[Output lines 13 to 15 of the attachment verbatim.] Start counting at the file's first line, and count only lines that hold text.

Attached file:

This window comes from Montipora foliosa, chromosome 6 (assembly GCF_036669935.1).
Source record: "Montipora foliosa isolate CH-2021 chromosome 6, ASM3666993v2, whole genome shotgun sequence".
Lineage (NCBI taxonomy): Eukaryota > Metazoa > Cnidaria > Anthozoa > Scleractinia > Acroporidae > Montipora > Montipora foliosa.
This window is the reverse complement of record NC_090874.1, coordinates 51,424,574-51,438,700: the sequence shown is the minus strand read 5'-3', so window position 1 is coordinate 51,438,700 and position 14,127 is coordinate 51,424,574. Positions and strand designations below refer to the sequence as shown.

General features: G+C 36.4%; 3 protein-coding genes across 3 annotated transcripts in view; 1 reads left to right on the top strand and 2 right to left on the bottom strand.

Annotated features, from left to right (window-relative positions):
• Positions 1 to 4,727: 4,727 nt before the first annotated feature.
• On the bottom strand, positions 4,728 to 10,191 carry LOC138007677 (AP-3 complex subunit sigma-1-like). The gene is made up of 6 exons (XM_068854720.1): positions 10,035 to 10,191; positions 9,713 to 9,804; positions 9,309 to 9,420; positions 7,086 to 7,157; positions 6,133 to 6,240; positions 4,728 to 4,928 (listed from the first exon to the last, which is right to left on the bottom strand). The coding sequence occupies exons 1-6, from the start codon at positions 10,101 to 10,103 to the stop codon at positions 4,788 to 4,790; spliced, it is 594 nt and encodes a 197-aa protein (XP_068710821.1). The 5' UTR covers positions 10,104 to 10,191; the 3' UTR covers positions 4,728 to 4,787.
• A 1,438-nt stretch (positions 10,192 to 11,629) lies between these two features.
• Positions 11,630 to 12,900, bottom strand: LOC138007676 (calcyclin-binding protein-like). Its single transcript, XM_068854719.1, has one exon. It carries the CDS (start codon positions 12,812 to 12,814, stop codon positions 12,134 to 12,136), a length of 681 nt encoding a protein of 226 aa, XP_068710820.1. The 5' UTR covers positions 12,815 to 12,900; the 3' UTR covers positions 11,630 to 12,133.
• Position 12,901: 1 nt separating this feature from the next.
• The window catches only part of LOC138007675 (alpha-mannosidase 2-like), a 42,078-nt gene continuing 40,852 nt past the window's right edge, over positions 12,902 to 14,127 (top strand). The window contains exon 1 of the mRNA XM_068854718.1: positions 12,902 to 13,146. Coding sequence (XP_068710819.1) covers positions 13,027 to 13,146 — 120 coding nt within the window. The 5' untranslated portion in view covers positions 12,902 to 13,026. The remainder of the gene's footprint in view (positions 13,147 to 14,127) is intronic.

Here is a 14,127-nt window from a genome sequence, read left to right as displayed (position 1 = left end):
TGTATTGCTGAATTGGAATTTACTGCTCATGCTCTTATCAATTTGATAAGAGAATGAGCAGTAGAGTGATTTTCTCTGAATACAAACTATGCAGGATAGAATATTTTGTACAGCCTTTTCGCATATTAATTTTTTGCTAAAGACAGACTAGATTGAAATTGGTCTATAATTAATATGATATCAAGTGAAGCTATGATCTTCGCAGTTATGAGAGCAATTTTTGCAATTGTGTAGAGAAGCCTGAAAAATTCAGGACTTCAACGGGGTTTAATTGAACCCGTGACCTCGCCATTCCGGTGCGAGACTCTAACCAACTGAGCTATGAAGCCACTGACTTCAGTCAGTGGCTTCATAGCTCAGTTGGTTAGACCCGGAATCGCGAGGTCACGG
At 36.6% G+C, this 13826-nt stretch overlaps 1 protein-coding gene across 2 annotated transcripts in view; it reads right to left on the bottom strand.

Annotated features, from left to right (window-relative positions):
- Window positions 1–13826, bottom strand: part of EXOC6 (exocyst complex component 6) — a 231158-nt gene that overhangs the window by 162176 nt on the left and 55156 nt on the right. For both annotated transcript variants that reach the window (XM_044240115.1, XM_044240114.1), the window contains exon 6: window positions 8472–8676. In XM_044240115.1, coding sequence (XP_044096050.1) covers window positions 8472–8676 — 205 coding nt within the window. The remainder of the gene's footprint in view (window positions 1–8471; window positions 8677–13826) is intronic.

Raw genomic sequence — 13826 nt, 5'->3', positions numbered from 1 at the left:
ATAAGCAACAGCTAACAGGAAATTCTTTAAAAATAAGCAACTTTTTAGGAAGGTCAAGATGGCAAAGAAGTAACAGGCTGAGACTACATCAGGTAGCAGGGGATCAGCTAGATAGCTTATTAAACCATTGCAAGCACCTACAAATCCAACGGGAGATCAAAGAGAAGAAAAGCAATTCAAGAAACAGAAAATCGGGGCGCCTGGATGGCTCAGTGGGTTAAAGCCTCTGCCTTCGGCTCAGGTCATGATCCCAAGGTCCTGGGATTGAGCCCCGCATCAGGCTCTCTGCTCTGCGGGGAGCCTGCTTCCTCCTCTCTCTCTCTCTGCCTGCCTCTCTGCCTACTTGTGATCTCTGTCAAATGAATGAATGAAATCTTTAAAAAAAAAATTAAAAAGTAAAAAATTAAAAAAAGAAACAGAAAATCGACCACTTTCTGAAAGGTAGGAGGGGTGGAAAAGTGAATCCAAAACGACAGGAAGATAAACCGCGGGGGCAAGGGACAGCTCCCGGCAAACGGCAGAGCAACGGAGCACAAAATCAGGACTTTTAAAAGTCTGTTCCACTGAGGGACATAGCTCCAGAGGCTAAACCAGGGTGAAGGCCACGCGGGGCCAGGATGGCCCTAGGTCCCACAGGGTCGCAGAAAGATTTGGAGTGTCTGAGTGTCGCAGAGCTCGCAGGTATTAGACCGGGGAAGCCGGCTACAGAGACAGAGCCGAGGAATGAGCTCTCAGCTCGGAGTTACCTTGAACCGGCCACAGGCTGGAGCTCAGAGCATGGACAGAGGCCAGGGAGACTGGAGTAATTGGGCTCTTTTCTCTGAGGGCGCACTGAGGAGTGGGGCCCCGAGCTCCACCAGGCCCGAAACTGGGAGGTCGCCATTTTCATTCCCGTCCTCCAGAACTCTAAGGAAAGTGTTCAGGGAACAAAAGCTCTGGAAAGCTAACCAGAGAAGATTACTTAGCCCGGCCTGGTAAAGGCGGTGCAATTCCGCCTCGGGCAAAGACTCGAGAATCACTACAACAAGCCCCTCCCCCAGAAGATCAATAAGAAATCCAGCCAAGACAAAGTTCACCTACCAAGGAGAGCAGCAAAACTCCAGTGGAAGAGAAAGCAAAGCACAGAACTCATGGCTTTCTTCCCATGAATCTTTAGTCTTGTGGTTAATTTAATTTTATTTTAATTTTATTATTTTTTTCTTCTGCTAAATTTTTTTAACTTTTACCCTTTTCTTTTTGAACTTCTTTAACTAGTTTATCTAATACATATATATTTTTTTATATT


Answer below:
Here is a 14,127-nt window from a genome sequence, read left to right as displayed (position 1 = left end):
TGTATTGCTGAATTGGAATTTACTGCTCATGCTCTTATCAATTTGATAAGAGAATGAGCAGTAGAGTGATTTTCTCTGAATACAAACTATGCAGGATAGAATATTTTGTACAGCCTTTTCGCATATTAATTTTTTGCTAAAGACAGACTAGATTGAAATTGGTCTATAATTAATATGATATCAAGTGAAGCTATGATCTTCGCAGTTATGAGAGCAATTTTTGCAATTGTGTAGAGAAGCCTGAAAAATTCAGGACTTCAACGGGGTTTAATTGAACCCGTGACCTCGCCATTCCGGTGCGAGACTCTAACCAACTGAGCTATGAAGCCACTGACTTCAGTCAGTGGCTTCATAGCTCAGTTGGTTAGACCCGGAATCGCGAGGTCACGG
At 36.6% G+C, this 13826-nt stretch overlaps 1 protein-coding gene across 2 annotated transcripts in view; it reads right to left on the bottom strand.